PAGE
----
A 'glowing tumor' drug helps surgeons detect ovarian cancer
Moffitt Cancer Center helped study the imaging drug, which the FDA recently approved. It draws attention to hard-to-spot tumors during surgery.
A new drug can help detect ovarian cancer in patients that surgeons might otherwise miss.
The FDA recently approved the use of Cytalux, an imaging dye that providers can inject in patients ahead of surgery. It targets ovarian cancer tissues and glows in fluorescent light to draw attention to hard-to-spot tumors.
The American Cancer Society estimates more than 21,000 people will have received an ovarian cancer diagnosis in 2021 and nearly 14,000 will have died from the disease. Treatment usually includes chemotherapy and surgery to remove as many of the tumors as possible.
According to the FDA, ovarian cancer often causes the body to overproduce a protein in cell membranes called a folate receptor. Cytalux binds to these proteins and surgeons can see the illuminated areas with a special camera in real time during procedures.
Moffitt Cancer Center in Tampa participated in clinical trials for the drug and served as the central lab for the study.
Chief of gynecologic oncology Dr. Robert Wenham explained that previously, surgeons had to rely on images taken ahead of the operation as well as their own eyesight and touch to make sure they removed as much cancer as possible. He said Cytalux trials showed that wasn't always enough to do the job.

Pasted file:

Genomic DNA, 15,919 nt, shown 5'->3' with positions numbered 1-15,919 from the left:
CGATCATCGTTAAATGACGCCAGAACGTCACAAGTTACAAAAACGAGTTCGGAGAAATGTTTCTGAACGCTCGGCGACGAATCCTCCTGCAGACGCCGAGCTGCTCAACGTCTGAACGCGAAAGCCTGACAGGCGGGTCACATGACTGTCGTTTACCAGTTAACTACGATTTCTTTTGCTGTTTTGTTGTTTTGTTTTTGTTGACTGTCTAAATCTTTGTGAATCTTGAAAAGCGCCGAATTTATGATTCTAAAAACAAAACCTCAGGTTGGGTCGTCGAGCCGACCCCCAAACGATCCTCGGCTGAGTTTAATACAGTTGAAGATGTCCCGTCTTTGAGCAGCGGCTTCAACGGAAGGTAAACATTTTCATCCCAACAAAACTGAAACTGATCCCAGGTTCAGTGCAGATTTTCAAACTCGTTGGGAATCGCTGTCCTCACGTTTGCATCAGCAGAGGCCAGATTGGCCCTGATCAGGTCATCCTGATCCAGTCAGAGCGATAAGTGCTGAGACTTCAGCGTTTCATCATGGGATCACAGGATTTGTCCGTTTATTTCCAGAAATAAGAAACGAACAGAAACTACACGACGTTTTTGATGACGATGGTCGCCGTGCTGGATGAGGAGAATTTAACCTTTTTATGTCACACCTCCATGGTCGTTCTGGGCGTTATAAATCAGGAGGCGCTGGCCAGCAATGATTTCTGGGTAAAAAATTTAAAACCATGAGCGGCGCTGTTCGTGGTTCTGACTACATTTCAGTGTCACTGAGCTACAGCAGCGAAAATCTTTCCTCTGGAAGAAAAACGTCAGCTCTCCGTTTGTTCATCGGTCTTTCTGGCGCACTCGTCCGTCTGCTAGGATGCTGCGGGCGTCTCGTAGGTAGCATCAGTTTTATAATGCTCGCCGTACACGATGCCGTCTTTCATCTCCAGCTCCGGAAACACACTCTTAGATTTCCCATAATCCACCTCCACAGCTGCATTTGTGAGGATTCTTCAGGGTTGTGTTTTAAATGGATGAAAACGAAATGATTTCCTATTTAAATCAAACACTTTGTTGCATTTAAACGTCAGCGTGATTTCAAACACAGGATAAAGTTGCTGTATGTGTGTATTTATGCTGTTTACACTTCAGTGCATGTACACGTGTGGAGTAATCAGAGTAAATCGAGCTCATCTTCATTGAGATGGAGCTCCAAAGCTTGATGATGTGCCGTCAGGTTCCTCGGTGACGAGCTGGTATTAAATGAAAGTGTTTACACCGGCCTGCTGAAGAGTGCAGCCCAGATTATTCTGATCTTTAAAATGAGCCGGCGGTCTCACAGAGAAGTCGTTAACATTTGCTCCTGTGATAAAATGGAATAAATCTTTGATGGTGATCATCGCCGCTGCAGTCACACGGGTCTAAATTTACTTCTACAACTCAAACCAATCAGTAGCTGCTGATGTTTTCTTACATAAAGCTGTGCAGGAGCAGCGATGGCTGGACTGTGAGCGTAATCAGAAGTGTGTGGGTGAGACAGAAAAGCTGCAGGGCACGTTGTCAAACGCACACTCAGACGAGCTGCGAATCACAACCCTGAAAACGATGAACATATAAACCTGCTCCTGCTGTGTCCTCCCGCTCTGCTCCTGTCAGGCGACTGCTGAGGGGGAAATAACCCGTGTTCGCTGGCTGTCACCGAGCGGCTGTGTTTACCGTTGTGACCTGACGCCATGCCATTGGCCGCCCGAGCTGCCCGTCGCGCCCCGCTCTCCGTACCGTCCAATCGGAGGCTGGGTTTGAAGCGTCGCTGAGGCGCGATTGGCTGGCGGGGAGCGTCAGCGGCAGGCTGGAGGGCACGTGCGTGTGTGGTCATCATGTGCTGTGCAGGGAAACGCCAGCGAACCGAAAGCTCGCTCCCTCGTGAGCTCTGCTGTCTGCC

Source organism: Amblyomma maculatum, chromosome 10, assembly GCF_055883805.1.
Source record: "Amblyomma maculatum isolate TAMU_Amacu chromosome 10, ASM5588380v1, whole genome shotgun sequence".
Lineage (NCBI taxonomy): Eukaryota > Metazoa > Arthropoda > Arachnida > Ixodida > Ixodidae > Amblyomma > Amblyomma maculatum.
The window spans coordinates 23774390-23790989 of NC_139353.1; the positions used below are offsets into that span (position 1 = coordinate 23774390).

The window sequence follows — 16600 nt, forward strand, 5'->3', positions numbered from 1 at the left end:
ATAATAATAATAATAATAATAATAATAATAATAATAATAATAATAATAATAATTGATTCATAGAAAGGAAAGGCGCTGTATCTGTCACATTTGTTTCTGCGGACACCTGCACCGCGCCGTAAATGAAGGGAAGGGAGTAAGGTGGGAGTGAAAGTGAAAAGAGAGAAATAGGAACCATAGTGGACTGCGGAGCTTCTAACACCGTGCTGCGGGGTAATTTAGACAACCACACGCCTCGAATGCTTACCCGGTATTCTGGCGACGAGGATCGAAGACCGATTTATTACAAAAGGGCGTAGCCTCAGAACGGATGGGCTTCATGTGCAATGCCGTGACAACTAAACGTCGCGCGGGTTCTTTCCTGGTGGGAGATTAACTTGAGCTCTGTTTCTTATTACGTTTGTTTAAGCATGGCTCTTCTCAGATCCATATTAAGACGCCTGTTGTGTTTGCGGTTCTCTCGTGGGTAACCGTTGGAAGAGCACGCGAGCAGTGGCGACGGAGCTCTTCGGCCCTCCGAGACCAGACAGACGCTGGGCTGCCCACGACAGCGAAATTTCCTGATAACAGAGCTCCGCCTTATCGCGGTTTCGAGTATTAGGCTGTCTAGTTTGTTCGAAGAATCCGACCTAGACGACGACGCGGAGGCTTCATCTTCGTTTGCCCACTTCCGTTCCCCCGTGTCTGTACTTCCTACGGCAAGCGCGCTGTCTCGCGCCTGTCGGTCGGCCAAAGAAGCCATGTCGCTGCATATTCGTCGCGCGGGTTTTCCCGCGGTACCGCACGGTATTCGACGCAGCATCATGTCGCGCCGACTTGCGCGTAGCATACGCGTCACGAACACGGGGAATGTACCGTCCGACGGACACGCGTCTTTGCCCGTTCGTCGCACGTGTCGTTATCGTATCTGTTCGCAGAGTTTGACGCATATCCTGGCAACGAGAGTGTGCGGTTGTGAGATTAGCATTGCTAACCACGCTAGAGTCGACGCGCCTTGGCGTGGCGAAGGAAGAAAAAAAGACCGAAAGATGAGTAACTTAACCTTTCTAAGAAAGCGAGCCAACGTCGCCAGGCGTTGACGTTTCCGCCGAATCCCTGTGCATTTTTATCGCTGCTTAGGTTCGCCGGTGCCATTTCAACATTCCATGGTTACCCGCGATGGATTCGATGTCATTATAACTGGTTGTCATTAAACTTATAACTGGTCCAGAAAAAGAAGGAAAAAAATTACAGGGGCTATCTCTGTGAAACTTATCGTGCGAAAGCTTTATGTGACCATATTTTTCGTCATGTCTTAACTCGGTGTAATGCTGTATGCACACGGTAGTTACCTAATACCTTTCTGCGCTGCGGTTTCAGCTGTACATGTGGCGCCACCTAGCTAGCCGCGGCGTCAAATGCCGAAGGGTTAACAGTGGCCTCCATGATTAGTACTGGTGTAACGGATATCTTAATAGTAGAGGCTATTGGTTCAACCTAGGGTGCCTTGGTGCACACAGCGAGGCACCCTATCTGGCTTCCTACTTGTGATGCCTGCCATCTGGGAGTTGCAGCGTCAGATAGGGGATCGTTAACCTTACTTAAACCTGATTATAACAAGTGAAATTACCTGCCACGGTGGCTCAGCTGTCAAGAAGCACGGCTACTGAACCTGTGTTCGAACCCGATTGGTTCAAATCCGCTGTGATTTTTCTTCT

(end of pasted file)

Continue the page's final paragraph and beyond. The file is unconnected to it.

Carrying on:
“At least what we found in this study, is that you could still detect additional lesions in approximately one in three patients,” Wenham said.
Wenham said of those patients, about 70 percent had enough tumor left to threaten their chance of survival. With the help of this new medical technology, he said surgeons were able to remove the excess lesions.
“So that means if you do the math there, 70 percent of about one in three – about one in five patients then end up having clinically significant tumor that would have decreased their expected survival if not for the use of this particular device,” he said.
Now that it has FDA approval, the next step is for the drug and equipment to become commercially available so Moffitt can use it in more patients, Wenham said.
The center’s involvement in studying the drug gives it an advantage, as data showed surgeons performed better with the technology the more they used it, he said.
“So we're looking forward to offering this because we already have the experience with it and we think that we're going to be able to help more patients,” Wenham said.
Wenham said patients receiving the treatment should expect their operation experience to take a little longer, as injection of the drug requires an hour-long infusion one hour ahead of surgery. The procedure itself could take about 20 minutes longer, he said, as surgeons use the camera to look for lesions.
He said some patients experienced side effects from the injection such as itching or nausea but the vast majority did not have serious issues.